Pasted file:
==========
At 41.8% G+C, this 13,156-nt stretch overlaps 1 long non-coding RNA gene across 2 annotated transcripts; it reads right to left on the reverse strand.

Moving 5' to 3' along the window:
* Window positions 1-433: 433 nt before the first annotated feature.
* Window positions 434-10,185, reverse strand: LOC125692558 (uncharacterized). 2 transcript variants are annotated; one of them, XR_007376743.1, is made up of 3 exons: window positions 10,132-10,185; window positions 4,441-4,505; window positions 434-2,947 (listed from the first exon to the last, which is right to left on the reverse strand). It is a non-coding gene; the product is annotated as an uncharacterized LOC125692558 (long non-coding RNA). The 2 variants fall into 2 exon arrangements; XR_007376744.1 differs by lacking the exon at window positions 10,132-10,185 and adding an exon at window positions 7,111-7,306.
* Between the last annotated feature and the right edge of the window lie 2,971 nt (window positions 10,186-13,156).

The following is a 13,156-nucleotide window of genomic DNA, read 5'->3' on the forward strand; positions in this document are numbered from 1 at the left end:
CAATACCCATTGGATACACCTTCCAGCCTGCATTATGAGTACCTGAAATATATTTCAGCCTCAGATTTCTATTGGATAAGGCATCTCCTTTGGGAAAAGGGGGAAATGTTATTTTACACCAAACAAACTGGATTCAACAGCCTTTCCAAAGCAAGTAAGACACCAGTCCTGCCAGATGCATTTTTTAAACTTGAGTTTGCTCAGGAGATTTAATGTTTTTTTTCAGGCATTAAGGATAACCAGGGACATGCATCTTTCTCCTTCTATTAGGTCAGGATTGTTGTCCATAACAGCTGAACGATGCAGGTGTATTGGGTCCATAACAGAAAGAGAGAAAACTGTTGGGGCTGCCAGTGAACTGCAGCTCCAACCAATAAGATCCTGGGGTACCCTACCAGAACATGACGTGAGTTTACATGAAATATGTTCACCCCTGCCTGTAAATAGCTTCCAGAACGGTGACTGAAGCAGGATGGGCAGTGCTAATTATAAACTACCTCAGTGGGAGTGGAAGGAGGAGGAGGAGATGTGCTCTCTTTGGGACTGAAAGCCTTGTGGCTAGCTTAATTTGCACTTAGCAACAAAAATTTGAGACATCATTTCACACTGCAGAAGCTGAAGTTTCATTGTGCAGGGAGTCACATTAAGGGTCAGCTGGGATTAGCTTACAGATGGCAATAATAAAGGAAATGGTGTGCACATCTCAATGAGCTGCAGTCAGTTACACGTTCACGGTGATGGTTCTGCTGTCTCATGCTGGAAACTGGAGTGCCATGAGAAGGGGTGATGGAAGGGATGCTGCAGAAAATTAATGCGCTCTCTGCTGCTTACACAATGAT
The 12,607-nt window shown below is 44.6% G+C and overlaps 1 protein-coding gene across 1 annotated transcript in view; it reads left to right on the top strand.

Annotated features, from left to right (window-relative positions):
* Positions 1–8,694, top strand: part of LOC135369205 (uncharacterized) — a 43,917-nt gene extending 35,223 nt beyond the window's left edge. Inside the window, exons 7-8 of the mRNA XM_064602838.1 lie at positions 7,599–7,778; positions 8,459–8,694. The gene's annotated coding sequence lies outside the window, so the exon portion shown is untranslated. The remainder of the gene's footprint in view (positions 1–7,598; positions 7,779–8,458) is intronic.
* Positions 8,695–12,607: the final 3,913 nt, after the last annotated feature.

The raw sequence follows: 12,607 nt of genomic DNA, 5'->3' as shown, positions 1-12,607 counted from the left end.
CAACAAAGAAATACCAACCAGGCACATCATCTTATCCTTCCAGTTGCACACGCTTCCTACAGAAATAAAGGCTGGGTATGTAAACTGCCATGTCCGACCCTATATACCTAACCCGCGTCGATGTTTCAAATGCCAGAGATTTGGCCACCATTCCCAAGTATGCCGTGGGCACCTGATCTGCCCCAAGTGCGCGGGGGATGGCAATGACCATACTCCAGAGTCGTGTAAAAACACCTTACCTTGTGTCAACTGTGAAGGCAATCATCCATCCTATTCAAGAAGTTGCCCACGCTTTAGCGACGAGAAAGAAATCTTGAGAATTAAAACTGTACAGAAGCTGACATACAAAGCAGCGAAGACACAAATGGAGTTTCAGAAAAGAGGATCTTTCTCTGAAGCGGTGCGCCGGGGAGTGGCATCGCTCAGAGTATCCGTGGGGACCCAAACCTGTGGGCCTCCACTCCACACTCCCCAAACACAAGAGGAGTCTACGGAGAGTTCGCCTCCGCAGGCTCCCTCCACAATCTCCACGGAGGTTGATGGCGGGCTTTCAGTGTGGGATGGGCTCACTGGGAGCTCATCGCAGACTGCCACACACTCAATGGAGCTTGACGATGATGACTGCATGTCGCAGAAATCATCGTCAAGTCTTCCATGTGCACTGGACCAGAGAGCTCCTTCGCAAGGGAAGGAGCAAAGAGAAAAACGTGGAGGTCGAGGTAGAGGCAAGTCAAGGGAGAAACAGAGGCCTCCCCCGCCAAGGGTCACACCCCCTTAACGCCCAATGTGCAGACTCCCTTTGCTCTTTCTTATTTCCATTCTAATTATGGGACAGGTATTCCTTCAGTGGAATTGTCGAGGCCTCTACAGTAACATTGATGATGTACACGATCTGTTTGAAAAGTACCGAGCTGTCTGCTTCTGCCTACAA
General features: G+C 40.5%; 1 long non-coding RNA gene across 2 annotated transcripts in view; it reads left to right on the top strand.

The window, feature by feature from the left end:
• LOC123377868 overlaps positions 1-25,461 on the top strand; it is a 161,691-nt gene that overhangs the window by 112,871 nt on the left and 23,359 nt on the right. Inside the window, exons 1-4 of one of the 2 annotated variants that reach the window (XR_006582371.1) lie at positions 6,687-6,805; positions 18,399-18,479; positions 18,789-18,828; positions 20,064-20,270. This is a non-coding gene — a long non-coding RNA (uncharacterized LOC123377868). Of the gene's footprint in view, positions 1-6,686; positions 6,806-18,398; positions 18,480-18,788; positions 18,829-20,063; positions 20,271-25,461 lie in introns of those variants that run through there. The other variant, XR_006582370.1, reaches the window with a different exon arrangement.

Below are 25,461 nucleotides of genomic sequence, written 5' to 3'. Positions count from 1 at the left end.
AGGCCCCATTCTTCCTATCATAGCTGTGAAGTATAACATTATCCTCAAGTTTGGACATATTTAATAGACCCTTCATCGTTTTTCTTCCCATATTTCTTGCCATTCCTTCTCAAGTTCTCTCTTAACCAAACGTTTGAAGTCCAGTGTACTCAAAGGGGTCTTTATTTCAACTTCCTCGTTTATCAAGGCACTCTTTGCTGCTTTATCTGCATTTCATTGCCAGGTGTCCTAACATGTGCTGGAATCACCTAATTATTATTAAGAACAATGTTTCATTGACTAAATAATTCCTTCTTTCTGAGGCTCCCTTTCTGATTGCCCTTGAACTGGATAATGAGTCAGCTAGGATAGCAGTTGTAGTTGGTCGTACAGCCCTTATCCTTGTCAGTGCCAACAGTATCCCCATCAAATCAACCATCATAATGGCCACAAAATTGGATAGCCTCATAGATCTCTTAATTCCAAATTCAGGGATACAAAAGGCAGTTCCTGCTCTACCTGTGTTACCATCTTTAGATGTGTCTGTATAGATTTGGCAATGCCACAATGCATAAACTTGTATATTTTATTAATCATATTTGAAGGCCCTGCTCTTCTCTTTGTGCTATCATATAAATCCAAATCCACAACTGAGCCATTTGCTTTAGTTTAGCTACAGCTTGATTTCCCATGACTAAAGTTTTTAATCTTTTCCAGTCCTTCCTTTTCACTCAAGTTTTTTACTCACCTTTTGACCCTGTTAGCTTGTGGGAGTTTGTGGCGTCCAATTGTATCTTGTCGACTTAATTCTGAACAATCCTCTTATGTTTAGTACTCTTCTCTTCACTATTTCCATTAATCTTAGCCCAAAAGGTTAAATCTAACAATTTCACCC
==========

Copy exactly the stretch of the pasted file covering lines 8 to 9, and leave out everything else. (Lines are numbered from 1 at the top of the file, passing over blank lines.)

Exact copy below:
The 12,607-nt window shown below is 44.6% G+C and overlaps 1 protein-coding gene across 1 annotated transcript in view; it reads left to right on the top strand.

Annotated features, from left to right (window-relative positions):